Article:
The BBC Will Repair a Controversial Statue By a Disgraced Artist After a Protester Attacked It With a Hammer


The BBC has announced plans to restore a statue by the highly controversial artist Eric Gill after it was attacked with a hammer in January 2022. There has been a movement to remove the British sculptor’s public works from view ever since the late 1980s, when his posthumously published private diaries revealed that he had sexually abused his two eldest daughters and his pet dog.

Gill’s 1932 depiction of Prospero and Ariel from Shakespeare’s was carved on site in a niche of the facade of the BBC’s Broadcasting House in central London. The sculptor later claimed that the image was actually of God and Jesus.

Half a century after Gill’s death in 1940, a 1989 biography written by Fiona MacCarthy revealed for the first time the full extent of the artist’s sexual perversions. On top of the documented sexual abuse, which was previously unknown to the public, the book detailed numerous affairs and an incestuous relationship between Gill and one of his sisters.

The damaged sculpture by Eric Gill seen above an entrance to the BBC’s Broadcasting House in London, England. Photo by Richard Baker / In Pictures via Getty Images.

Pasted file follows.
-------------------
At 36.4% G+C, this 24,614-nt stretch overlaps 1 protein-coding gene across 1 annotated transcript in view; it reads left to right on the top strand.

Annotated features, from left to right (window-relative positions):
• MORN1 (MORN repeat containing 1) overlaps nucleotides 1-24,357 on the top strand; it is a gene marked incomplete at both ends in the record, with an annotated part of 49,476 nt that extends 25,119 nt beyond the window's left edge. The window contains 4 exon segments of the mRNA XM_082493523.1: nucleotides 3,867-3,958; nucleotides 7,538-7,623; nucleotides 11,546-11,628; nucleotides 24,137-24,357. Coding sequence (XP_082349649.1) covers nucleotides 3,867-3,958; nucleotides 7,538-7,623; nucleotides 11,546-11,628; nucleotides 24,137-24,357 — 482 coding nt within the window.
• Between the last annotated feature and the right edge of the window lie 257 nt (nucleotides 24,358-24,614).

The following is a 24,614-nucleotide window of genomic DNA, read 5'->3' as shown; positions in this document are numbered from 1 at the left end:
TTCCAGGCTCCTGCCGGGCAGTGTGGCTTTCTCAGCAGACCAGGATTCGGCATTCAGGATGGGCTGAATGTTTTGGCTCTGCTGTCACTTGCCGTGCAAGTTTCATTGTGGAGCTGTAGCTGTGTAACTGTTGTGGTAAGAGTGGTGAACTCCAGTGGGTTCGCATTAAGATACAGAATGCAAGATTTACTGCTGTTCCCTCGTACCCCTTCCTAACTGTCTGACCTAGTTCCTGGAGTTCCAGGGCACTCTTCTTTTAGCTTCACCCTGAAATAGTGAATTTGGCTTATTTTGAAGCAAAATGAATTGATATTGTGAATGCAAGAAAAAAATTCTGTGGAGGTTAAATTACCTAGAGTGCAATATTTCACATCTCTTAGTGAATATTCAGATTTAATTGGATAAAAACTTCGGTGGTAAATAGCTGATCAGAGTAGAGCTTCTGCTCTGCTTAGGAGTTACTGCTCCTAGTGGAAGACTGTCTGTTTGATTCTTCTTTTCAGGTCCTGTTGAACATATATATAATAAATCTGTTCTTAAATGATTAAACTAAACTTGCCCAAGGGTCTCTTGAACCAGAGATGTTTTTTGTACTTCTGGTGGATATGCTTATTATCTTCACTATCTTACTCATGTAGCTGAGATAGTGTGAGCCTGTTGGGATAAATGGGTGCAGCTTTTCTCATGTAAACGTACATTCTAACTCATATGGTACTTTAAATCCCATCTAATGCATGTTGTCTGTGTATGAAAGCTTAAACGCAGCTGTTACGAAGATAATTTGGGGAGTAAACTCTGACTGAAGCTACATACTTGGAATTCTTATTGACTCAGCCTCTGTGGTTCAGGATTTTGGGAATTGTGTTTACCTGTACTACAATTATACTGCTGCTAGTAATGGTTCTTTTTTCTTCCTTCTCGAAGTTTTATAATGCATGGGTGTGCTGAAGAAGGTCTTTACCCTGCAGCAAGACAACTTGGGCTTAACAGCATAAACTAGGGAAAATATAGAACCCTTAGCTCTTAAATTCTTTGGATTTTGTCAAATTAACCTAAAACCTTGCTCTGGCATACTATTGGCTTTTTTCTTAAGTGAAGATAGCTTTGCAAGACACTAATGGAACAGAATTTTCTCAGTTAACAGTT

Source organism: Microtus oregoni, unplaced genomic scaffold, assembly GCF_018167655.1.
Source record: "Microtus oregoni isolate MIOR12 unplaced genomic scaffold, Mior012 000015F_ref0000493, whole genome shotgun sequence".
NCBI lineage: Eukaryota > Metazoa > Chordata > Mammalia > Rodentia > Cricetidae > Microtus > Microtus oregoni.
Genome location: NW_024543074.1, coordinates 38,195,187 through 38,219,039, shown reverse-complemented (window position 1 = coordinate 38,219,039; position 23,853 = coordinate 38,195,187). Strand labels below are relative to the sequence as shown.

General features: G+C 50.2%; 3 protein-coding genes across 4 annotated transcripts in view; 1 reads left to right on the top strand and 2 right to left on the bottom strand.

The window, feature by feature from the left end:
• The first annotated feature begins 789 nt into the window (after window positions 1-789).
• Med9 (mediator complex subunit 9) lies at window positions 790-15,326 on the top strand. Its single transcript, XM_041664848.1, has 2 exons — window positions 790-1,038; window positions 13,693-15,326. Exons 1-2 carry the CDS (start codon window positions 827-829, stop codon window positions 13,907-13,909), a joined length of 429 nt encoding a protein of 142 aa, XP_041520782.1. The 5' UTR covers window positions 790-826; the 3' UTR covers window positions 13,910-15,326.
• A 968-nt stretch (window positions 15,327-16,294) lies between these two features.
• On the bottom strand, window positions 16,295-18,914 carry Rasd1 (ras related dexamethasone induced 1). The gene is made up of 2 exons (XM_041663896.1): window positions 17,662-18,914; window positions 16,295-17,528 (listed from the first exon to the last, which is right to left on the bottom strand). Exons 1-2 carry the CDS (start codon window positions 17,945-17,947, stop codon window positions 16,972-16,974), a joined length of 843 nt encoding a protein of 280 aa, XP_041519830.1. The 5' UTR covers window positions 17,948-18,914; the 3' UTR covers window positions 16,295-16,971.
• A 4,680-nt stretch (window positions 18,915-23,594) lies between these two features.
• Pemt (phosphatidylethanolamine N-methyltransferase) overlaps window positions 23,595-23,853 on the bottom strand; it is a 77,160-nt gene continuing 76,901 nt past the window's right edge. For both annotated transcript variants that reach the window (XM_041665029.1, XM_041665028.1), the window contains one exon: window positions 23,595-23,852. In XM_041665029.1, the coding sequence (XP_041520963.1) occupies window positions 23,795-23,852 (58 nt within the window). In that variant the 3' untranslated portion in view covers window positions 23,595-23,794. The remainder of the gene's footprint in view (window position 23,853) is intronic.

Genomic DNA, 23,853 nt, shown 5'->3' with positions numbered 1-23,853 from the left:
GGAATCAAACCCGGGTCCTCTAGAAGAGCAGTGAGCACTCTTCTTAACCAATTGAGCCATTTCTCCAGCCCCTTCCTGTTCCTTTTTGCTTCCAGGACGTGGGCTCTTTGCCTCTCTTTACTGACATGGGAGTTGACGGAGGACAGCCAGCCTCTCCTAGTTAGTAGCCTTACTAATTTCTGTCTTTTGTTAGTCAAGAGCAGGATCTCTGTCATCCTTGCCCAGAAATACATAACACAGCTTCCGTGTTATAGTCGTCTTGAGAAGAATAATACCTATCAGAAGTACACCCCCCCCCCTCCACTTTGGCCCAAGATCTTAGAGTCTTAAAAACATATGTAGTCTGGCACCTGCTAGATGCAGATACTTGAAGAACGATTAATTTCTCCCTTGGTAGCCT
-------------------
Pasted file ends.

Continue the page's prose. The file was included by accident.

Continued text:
Gill has since become the subject of several calls to have his public artworks demolished, with this work in particular becoming the focus of far-right pundits like Tommy Robinson and QAnon groups, as a means of criticizing the national broadcaster. On January 12th, a man climbed the front of Broadcasting House with a ladder and started to smash the statue with a hammer while another man livestreamed the vandalism and addressed the public with a rant about the artist’s pedophilia.

The BBC sought advice on how to respond to last year’s attack from Historic England, a public body sponsored by the U.K. government, according to

“Gill’s abusive behavior and lifestyle are well documented and the BBC in no way condones his behavior,” said Robert Seatter, head of BBC History. “So while it is right that the fabric of the building is restored, we must also ensure people are fully informed about the history connected to it.”

The statue will therefore be fitted out with a new QR code that will allow viewers and passersby to easily access more context about Eric Gill.

The BBC will fund the works’ restoration using insurance money, rather than relying on the annual license fee that anyone in the U.K. who watches or listens to BBC content must pay. It is currently set to take place this summer.

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